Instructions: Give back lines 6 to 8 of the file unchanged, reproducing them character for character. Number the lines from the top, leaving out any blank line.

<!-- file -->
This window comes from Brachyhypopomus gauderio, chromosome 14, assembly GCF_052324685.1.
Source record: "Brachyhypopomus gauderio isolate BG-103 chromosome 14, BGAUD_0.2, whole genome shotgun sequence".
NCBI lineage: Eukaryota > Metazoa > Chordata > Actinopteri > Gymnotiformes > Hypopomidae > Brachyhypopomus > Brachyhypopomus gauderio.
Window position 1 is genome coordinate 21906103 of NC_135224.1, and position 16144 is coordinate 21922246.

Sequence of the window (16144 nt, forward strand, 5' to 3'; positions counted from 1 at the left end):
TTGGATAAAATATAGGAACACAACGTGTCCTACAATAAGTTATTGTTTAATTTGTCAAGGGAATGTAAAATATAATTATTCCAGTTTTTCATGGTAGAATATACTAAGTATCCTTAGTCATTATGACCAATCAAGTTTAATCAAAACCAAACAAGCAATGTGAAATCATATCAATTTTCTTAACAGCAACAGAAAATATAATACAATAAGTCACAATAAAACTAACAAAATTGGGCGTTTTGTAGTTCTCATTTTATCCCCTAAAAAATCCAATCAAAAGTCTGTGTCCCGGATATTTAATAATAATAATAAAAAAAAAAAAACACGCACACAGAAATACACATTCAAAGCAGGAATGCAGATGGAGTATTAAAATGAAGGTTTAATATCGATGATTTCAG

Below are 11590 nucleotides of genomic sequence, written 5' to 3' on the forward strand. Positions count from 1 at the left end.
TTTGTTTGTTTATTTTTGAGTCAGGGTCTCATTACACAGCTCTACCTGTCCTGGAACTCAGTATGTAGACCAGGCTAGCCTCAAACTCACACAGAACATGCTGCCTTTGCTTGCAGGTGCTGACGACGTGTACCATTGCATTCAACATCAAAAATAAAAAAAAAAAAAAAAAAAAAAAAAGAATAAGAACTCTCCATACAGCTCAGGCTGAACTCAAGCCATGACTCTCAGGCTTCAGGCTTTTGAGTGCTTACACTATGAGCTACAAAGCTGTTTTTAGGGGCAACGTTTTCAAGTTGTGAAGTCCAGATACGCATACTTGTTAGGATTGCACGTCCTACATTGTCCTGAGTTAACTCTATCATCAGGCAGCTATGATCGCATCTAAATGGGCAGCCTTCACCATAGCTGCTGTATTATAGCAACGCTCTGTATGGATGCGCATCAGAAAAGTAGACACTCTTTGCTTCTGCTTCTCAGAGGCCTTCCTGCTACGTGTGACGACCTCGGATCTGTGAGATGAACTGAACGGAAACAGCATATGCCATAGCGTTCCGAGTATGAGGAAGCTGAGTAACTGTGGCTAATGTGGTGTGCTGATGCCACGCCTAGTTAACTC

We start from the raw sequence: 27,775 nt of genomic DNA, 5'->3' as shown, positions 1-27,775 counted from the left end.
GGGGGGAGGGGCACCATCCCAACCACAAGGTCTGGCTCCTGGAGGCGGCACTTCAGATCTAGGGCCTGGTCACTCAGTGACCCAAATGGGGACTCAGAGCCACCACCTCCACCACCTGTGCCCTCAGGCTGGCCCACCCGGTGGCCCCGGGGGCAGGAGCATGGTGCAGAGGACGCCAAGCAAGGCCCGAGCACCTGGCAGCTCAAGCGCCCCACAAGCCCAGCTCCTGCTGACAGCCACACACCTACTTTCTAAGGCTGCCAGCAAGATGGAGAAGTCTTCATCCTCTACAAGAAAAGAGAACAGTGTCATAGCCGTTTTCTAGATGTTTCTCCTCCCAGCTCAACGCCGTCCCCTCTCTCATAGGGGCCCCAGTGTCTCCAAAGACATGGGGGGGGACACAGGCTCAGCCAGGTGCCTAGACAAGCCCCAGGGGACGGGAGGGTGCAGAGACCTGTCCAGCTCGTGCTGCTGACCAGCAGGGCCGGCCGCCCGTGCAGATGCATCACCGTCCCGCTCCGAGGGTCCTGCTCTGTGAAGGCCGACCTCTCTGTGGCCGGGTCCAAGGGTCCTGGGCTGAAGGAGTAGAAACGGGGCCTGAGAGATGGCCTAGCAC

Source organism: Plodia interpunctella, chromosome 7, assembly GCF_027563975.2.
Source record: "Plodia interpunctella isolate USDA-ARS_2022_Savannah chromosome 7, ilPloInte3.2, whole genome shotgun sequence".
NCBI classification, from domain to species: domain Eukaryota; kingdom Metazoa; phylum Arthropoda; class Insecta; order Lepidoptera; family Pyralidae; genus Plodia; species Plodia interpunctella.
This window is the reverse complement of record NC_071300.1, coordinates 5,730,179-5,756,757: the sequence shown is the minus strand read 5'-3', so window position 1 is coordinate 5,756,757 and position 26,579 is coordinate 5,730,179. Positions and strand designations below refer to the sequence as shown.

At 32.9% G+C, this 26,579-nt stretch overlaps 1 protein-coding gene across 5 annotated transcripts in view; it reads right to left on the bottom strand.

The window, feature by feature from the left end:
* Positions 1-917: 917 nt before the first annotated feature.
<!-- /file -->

TTGGATAAAATATAGGAACACAACGTGTCCTACAATAAGTTATTGTTTAATTTGTCAAGGGAATGTAAAATATAATTATTCCAGTTTTTCATGGTAGAATATACTAAGTATCCTTAGTCATTATGACCAATCAAGTTTAATCAAAACCAAACAAGCAATGTGAAATCATATCAATTTTCTTAACAGCAACAGAAAATATAATACAATAAGTCACAATAAAACTAACAAAATTGGGCGTTTTGTAGTTCTCATTTTATCCCCTAAAAAATCCAATCAAAAGTCTGTGTCCCGGATATTTAATAATAATAATAAAAAAAAAAAAACACGCACACAGAAATACACATTCAAAGCAGGAATGCAGATGGAGTATTAAAATGAAGGTTTAATATCGATGATTTCAG

Below are 11590 nucleotides of genomic sequence, written 5' to 3' on the forward strand. Positions count from 1 at the left end.
TTTGTTTGTTTATTTTTGAGTCAGGGTCTCATTACACAGCTCTACCTGTCCTGGAACTCAGTATGTAGACCAGGCTAGCCTCAAACTCACACAGAACATGCTGCCTTTGCTTGCAGGTGCTGACGACGTGTACCATTGCATTCAACATCAAAAATAAAAAAAAAAAAAAAAAAAAAAAAAGAATAAGAACTCTCCATACAGCTCAGGCTGAACTCAAGCCATGACTCTCAGGCTTCAGGCTTTTGAGTGCTTACACTATGAGCTACAAAGCTGTTTTTAGGGGCAACGTTTTCAAGTTGTGAAGTCCAGATACGCATACTTGTTAGGATTGCACGTCCTACATTGTCCTGAGTTAACTCTATCATCAGGCAGCTATGATCGCATCTAAATGGGCAGCCTTCACCATAGCTGCTGTATTATAGCAACGCTCTGTATGGATGCGCATCAGAAAAGTAGACACTCTTTGCTTCTGCTTCTCAGAGGCCTTCCTGCTACGTGTGACGACCTCGGATCTGTGAGATGAACTGAACGGAAACAGCATATGCCATAGCGTTCCGAGTATGAGGAAGCTGAGTAACTGTGGCTAATGTGGTGTGCTGATGCCACGCCTAGTTAACTC